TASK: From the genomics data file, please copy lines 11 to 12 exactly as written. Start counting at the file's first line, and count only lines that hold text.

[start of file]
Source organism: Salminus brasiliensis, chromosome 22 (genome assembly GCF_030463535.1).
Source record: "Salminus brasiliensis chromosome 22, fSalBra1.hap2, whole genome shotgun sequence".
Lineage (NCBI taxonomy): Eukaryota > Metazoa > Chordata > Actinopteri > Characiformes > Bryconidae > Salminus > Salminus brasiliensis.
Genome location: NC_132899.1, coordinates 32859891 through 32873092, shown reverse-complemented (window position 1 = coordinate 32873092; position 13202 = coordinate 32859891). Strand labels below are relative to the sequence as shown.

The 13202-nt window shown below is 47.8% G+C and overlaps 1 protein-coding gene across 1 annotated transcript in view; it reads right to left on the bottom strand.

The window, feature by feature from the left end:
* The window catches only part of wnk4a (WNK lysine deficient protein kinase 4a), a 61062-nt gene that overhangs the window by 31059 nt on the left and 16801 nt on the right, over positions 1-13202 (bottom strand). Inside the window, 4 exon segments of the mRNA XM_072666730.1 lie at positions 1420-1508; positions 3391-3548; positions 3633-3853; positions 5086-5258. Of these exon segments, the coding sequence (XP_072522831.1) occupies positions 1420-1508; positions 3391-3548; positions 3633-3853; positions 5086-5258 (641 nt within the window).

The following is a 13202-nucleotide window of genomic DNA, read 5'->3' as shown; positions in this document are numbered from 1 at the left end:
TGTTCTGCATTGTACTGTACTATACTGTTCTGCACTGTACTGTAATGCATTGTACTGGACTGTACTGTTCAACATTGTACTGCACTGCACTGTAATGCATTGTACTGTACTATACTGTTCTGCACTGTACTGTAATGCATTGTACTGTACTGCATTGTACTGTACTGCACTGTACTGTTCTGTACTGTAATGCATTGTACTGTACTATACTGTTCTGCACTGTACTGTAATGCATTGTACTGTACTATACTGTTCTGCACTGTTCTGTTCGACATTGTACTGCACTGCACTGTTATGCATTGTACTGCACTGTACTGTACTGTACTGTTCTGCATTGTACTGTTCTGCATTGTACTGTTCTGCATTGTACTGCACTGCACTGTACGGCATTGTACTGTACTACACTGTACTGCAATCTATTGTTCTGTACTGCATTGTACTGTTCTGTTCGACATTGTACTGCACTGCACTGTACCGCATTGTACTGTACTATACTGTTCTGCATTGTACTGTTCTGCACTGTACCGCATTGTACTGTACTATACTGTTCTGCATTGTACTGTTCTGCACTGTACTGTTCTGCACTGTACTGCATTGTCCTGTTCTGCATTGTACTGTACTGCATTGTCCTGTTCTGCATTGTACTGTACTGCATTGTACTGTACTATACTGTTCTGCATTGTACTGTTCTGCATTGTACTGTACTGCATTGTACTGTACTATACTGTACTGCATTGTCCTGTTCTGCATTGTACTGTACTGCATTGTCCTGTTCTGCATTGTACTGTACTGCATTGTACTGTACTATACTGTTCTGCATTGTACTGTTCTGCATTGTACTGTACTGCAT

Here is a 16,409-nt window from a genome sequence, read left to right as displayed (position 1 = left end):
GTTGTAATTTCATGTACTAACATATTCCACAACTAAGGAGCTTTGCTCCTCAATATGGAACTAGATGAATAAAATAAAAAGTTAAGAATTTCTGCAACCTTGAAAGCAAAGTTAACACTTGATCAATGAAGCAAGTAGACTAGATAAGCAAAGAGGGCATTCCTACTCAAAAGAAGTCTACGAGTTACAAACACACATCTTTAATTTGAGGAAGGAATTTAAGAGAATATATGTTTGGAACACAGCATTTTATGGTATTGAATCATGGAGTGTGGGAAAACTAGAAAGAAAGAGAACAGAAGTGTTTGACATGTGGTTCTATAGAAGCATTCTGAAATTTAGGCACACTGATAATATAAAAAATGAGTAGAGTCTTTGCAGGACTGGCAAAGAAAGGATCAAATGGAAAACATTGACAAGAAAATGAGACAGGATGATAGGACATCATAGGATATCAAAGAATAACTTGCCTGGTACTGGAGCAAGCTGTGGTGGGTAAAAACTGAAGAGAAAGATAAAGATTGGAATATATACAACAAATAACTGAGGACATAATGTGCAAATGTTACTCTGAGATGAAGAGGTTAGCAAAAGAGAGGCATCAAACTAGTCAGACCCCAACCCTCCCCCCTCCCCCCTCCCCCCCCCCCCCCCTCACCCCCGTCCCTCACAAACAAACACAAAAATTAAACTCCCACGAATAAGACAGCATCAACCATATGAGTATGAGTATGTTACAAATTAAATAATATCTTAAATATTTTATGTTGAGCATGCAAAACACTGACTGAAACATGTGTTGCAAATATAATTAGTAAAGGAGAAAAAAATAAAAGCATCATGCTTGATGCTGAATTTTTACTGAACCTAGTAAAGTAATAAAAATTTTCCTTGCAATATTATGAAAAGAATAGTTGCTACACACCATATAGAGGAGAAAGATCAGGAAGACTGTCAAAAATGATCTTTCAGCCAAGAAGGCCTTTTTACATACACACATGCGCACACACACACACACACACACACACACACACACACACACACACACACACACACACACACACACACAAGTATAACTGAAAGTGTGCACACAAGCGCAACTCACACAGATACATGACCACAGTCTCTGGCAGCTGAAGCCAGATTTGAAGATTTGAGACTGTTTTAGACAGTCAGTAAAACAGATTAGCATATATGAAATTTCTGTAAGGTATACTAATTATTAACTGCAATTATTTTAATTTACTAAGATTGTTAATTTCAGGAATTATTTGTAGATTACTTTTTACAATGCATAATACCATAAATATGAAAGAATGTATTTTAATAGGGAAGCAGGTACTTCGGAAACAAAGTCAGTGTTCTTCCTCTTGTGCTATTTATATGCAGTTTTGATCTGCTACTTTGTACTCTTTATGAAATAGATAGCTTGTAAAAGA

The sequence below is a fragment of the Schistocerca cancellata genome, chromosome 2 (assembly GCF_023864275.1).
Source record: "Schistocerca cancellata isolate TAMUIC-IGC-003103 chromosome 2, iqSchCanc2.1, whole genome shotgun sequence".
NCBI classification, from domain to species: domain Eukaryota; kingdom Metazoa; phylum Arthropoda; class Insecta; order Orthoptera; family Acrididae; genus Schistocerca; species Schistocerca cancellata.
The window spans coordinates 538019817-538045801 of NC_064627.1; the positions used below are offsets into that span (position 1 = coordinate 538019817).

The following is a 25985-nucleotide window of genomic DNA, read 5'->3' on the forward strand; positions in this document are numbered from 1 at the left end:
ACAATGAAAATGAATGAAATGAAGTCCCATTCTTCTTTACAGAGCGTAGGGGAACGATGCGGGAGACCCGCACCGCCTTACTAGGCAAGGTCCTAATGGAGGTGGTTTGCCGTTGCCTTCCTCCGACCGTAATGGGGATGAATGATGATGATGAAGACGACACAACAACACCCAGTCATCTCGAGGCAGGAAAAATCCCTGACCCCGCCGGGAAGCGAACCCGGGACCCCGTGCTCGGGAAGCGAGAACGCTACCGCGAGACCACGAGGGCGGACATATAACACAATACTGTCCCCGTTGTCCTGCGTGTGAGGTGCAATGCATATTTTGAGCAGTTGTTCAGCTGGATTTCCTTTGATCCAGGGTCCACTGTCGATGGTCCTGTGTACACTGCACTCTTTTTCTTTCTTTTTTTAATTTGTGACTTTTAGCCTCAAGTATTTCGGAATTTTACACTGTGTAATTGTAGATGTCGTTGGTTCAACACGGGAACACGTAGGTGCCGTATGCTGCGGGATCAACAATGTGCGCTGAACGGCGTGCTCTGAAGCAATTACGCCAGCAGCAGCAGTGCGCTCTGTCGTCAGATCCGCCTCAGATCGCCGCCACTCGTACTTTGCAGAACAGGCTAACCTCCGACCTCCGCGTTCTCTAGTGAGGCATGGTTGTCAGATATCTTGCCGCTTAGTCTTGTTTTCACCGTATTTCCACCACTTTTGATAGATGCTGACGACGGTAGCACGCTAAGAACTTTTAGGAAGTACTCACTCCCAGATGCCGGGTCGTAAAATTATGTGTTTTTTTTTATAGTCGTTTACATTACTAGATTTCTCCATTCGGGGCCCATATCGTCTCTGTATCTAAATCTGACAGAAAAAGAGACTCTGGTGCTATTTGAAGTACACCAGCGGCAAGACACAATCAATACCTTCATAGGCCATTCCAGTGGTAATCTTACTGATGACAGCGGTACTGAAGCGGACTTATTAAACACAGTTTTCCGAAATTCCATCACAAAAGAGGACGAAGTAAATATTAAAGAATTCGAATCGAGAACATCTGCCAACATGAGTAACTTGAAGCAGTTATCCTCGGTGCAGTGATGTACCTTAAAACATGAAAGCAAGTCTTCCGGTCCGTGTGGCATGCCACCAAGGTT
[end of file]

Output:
GTTGTAATTTCATGTACTAACATATTCCACAACTAAGGAGCTTTGCTCCTCAATATGGAACTAGATGAATAAAATAAAAAGTTAAGAATTTCTGCAACCTTGAAAGCAAAGTTAACACTTGATCAATGAAGCAAGTAGACTAGATAAGCAAAGAGGGCATTCCTACTCAAAAGAAGTCTACGAGTTACAAACACACATCTTTAATTTGAGGAAGGAATTTAAGAGAATATATGTTTGGAACACAGCATTTTATGGTATTGAATCATGGAGTGTGGGAAAACTAGAAAGAAAGAGAACAGAAGTGTTTGACATGTGGTTCTATAGAAGCATTCTGAAATTTAGGCACACTGATAATATAAAAAATGAGTAGAGTCTTTGCAGGACTGGCAAAGAAAGGATCAAATGGAAAACATTGACAAGAAAATGAGACAGGATGATAGGACATCATAGGATATCAAAGAATAACTTGCCTGGTACTGGAGCAAGCTGTGGTGGGTAAAAACTGAAGAGAAAGATAAAGATTGGAATATATACAACAAATAACTGAGGACATAATGTGCAAATGTTACTCTGAGATGAAGAGGTTAGCAAAAGAGAGGCATCAAACTAGTCAGACCCCAACCCTCCCCCCTCCCCCCTCCCCCCCCCCCCCCCTCACCCCCGTCCCTCACAAACAAACACAAAAATTAAACTCCCACGAATAAGACAGCATCAACCATATGAGTATGAGTATGTTACAAATTAAATAATATCTTAAATATTTTATGTTGAGCATGCAAAACACTGACTGAAACATGTGTTGCAAATATAATTAGTAAAGGAGAAAAAAATAAAAGCATCATGCTTGATGCTGAATTTTTACTGAACCTAGTAAAGTAATAAAAATTTTCCTTGCAATATTATGAAAAGAATAGTTGCTACACACCATATAGAGGAGAAAGATCAGGAAGACTGTCAAAAATGATCTTTCAGCCAAGAAGGCCTTTTTACATACACACATGCGCACACACACACACACACACACACACACACACACACACACACACACACACACACACACACACACACAAGTATAACTGAAAGTGTGCACACAAGCGCAACTCACACAGATACATGACCACAGTCTCTGGCAGCTGAAGCCAGATTTGAAGATTTGAGACTGTTTTAGACAGTCAGTAAAACAGATTAGCATATATGAAATTTCTGTAAGGTATACTAATTATTAACTGCAATTATTTTAATTTACTAAGATTGTTAATTTCAGGAATTATTTGTAGATTACTTTTTACAATGCATAATACCATAAATATGAAAGAATGTATTTTAATAGGGAAGCAGGTACTTCGGAAACAAAGTCAGTGTTCTTCCTCTTGTGCTATTTATATGCAGTTTTGATCTGCTACTTTGTACTCTTTATGAAATAGATAGCTTGTAAAAGA

The sequence below is a fragment of the Schistocerca cancellata genome, chromosome 2 (assembly GCF_023864275.1).